Energy and Commerce Committee Chairman Frank Pallone, Jr. (D-NJ) and Consumer Protection and Commerce Subcommittee Chair Jan Schakowsky (D-IL) released the following joint statement today after the House of Representatives passed three consumer protection and commerce bills:
“This week, the House is continuing its work to strengthen our economy and protect consumers by passing three pieces of commonsense legislation. Together, these bills will help curb the deluge of counterfeit, defective, and unsafe products on e-commerce sites, bolster our nation’s manufacturing industry to promote America’s global economic competitiveness, and protect animals from inhumane practices. We’re grateful for the work that went into these bills, appreciate the bipartisan support they’ve received, and urge swift consideration in the Senate.”
The House of Representatives passed the following three bills:
H.R. 5502, the “Integrity, Notification, and Fairness in Online Retail Marketplaces for Consumers Act,” was introduced by Schakowsky and Consumer Protection and Commerce Subcommittee Ranking Member Gus Bilirakis (R-FL). The bill requires online platforms to verify the identity of high-volume third-party sellers by obtaining and authenticating the seller’s name, tax ID, bank account information, and contact information. This additional transparency will help combat the online sale of stolen, counterfeit, and dangerous consumer products and enable consumers to contact and seek recourse from such sellers. The bill passed en bloc by a vote of 381-39.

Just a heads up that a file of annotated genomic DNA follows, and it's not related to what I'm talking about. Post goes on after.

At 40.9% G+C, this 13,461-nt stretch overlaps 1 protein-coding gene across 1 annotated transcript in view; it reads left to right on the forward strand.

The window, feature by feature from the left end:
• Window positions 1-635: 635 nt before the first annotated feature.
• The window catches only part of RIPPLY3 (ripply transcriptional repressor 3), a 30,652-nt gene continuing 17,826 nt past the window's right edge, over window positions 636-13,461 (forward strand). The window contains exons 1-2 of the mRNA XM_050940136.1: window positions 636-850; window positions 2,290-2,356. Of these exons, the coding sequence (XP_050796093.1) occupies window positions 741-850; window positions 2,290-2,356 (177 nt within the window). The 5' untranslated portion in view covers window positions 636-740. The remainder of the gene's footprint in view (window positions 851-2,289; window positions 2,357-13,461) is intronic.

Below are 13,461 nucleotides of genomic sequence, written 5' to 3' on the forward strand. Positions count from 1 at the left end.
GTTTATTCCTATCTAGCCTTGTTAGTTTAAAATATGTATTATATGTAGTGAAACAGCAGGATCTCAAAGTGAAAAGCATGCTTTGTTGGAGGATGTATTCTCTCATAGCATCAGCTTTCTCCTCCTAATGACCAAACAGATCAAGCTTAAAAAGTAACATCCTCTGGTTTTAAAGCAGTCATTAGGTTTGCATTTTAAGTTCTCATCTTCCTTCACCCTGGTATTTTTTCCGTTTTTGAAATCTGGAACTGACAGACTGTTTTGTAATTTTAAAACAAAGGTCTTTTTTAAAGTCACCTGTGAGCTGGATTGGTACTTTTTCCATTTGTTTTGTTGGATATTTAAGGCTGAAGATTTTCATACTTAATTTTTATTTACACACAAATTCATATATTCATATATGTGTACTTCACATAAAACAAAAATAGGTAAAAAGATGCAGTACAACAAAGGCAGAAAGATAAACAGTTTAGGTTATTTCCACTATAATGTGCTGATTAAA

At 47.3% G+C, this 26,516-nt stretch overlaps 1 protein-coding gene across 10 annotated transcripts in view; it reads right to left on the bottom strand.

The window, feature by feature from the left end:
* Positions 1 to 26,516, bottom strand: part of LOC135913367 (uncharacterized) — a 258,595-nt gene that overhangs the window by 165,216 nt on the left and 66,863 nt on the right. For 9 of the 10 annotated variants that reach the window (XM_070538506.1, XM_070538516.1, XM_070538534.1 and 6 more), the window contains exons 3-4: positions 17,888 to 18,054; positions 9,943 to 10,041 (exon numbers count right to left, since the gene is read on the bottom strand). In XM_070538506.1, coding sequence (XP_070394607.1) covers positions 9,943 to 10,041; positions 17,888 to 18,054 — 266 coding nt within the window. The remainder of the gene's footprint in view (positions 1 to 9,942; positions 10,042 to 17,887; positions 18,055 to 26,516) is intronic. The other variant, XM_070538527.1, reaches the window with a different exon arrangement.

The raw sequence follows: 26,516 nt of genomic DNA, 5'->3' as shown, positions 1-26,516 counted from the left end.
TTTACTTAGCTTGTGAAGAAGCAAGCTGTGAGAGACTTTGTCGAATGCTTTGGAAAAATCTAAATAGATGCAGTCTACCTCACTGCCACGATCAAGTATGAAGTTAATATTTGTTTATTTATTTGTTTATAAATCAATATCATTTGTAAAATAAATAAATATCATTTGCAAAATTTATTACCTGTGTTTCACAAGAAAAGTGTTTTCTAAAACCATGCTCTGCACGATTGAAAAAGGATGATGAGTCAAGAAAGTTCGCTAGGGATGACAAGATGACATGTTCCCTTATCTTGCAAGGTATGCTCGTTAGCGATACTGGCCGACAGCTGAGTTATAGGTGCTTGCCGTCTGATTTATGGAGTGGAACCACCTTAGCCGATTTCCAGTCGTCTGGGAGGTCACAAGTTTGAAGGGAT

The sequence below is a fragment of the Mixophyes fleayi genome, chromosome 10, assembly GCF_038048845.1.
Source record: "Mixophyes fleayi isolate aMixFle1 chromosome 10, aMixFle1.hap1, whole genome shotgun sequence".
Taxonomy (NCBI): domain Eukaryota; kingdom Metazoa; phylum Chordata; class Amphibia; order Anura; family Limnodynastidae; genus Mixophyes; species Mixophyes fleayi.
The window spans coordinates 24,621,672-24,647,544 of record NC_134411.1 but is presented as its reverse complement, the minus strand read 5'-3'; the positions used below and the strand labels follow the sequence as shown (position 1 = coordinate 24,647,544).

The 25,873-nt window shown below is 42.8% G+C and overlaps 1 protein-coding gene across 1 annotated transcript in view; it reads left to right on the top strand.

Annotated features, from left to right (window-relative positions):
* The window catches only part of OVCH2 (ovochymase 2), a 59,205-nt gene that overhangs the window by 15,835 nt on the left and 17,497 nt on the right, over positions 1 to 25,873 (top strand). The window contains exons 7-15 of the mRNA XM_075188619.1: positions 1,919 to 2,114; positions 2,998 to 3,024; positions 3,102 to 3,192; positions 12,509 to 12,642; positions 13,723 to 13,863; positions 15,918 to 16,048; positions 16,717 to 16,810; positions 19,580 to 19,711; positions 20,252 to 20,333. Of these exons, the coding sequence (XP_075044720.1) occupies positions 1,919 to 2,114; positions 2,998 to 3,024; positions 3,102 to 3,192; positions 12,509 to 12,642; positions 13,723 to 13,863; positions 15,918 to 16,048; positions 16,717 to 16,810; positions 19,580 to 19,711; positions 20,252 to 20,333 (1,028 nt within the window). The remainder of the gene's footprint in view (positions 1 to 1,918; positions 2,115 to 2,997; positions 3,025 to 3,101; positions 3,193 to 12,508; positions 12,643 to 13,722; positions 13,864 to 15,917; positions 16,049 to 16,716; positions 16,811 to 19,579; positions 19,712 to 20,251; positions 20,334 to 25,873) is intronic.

H.R. 6290, the “Manufacturing.gov Act,” was introduced by Reps. Paul Tonko (D-NY), Cindy Axne (D-IA), and Fred Upton (R-MI). The bill requires the Department of Commerce to establish a section of the manufacturing.gov website to serve as the primary hub for information relating to federal manufacturing programs. The bill passed en bloc by a vote of 381-39.
H.R. 5441, the “Prevent All Soring Tactics Act of 2021,” or the “PAST Act,” was introduced by Rep. Steve Cohen (D-TN) and 212 other original bipartisan cosponsors. The legislation requires the U.S. Department of Agriculture to prescribe regulations for persons qualified to detect and prevent horse soring, which is the practice of applying an irritating or blistering agent to a limb of a horse to accentuate the horse’s gait. The bill also increases penalties for imprisonment and fines for violators of the Act. The bill passed on the House Floor on Monday by a vote of 304-111.
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